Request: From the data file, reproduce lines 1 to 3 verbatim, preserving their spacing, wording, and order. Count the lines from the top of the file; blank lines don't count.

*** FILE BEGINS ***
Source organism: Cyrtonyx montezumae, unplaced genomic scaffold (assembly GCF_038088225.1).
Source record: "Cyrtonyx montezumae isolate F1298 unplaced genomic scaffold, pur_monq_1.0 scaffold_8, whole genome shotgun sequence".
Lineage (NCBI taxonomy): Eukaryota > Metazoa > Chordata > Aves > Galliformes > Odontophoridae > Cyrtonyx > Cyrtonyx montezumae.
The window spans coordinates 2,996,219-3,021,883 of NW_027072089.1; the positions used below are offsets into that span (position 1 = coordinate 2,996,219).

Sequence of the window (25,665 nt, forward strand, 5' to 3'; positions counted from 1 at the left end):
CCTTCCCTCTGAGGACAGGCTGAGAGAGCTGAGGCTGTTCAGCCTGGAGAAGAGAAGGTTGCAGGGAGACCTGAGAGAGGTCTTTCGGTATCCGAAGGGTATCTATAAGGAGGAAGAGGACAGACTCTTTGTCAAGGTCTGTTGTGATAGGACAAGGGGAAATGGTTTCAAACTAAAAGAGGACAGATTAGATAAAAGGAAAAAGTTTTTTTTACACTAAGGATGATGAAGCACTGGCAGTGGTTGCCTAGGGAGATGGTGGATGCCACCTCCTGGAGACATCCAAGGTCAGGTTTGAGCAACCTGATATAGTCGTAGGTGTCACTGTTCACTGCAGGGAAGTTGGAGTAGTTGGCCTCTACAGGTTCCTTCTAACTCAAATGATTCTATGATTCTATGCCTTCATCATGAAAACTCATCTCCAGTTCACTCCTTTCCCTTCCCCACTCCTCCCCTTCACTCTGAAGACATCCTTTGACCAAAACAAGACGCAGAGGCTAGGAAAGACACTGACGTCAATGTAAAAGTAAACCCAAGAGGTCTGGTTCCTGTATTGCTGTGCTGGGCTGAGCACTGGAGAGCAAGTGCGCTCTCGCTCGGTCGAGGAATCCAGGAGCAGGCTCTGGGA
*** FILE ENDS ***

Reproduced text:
Source organism: Cyrtonyx montezumae, unplaced genomic scaffold (assembly GCF_038088225.1).
Source record: "Cyrtonyx montezumae isolate F1298 unplaced genomic scaffold, pur_monq_1.0 scaffold_8, whole genome shotgun sequence".
Lineage (NCBI taxonomy): Eukaryota > Metazoa > Chordata > Aves > Galliformes > Odontophoridae > Cyrtonyx > Cyrtonyx montezumae.